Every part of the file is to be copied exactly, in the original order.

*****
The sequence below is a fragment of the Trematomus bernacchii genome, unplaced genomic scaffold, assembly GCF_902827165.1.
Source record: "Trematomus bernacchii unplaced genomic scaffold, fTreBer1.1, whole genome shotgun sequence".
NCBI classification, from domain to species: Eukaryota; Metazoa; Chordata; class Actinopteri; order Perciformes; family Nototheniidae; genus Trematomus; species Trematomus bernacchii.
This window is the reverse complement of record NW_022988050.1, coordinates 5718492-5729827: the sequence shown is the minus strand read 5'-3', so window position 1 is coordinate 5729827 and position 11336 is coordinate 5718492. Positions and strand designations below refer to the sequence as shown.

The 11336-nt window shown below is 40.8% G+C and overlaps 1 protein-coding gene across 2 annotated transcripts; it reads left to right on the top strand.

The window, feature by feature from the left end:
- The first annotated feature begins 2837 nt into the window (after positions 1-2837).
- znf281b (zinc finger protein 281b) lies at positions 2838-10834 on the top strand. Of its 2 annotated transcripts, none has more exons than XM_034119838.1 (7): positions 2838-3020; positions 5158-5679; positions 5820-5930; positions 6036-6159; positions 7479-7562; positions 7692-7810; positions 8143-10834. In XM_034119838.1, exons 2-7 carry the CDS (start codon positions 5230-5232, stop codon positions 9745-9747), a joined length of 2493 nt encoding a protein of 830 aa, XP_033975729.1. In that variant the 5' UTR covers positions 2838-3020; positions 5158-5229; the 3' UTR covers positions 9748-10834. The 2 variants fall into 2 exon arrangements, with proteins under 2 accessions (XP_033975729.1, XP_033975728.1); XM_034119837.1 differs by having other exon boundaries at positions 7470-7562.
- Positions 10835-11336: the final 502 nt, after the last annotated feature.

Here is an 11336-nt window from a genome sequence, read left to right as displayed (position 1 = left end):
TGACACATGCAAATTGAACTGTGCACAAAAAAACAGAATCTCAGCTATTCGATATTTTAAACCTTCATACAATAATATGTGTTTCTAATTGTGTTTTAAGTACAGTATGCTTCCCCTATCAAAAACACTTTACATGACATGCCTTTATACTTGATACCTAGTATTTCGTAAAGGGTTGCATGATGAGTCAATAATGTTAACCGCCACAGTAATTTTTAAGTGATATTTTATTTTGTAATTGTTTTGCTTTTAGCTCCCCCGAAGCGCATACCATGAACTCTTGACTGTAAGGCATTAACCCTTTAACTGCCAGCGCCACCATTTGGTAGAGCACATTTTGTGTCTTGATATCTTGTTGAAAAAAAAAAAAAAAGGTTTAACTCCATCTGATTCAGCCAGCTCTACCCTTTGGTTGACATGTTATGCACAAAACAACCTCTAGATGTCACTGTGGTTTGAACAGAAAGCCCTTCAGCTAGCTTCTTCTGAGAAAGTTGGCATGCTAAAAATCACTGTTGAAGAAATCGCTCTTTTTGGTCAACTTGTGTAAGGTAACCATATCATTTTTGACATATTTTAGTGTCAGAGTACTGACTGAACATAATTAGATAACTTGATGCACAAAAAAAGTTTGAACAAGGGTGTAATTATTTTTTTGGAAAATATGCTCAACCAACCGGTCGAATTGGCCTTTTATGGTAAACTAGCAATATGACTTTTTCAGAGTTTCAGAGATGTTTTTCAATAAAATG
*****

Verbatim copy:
The sequence below is a fragment of the Trematomus bernacchii genome, unplaced genomic scaffold, assembly GCF_902827165.1.
Source record: "Trematomus bernacchii unplaced genomic scaffold, fTreBer1.1, whole genome shotgun sequence".
NCBI classification, from domain to species: Eukaryota; Metazoa; Chordata; class Actinopteri; order Perciformes; family Nototheniidae; genus Trematomus; species Trematomus bernacchii.
This window is the reverse complement of record NW_022988050.1, coordinates 5718492-5729827: the sequence shown is the minus strand read 5'-3', so window position 1 is coordinate 5729827 and position 11336 is coordinate 5718492. Positions and strand designations below refer to the sequence as shown.

The 11336-nt window shown below is 40.8% G+C and overlaps 1 protein-coding gene across 2 annotated transcripts; it reads left to right on the top strand.

The window, feature by feature from the left end:
- The first annotated feature begins 2837 nt into the window (after positions 1-2837).
- znf281b (zinc finger protein 281b) lies at positions 2838-10834 on the top strand. Of its 2 annotated transcripts, none has more exons than XM_034119838.1 (7): positions 2838-3020; positions 5158-5679; positions 5820-5930; positions 6036-6159; positions 7479-7562; positions 7692-7810; positions 8143-10834. In XM_034119838.1, exons 2-7 carry the CDS (start codon positions 5230-5232, stop codon positions 9745-9747), a joined length of 2493 nt encoding a protein of 830 aa, XP_033975729.1. In that variant the 5' UTR covers positions 2838-3020; positions 5158-5229; the 3' UTR covers positions 9748-10834. The 2 variants fall into 2 exon arrangements, with proteins under 2 accessions (XP_033975729.1, XP_033975728.1); XM_034119837.1 differs by having other exon boundaries at positions 7470-7562.
- Positions 10835-11336: the final 502 nt, after the last annotated feature.

Here is an 11336-nt window from a genome sequence, read left to right as displayed (position 1 = left end):
TGACACATGCAAATTGAACTGTGCACAAAAAAACAGAATCTCAGCTATTCGATATTTTAAACCTTCATACAATAATATGTGTTTCTAATTGTGTTTTAAGTACAGTATGCTTCCCCTATCAAAAACACTTTACATGACATGCCTTTATACTTGATACCTAGTATTTCGTAAAGGGTTGCATGATGAGTCAATAATGTTAACCGCCACAGTAATTTTTAAGTGATATTTTATTTTGTAATTGTTTTGCTTTTAGCTCCCCCGAAGCGCATACCATGAACTCTTGACTGTAAGGCATTAACCCTTTAACTGCCAGCGCCACCATTTGGTAGAGCACATTTTGTGTCTTGATATCTTGTTGAAAAAAAAAAAAAAAGGTTTAACTCCATCTGATTCAGCCAGCTCTACCCTTTGGTTGACATGTTATGCACAAAACAACCTCTAGATGTCACTGTGGTTTGAACAGAAAGCCCTTCAGCTAGCTTCTTCTGAGAAAGTTGGCATGCTAAAAATCACTGTTGAAGAAATCGCTCTTTTTGGTCAACTTGTGTAAGGTAACCATATCATTTTTGACATATTTTAGTGTCAGAGTACTGACTGAACATAATTAGATAACTTGATGCACAAAAAAAGTTTGAACAAGGGTGTAATTATTTTTTTGGAAAATATGCTCAACCAACCGGTCGAATTGGCCTTTTATGGTAAACTAGCAATATGACTTTTTCAGAGTTTCAGAGATGTTTTTCAATAAAATG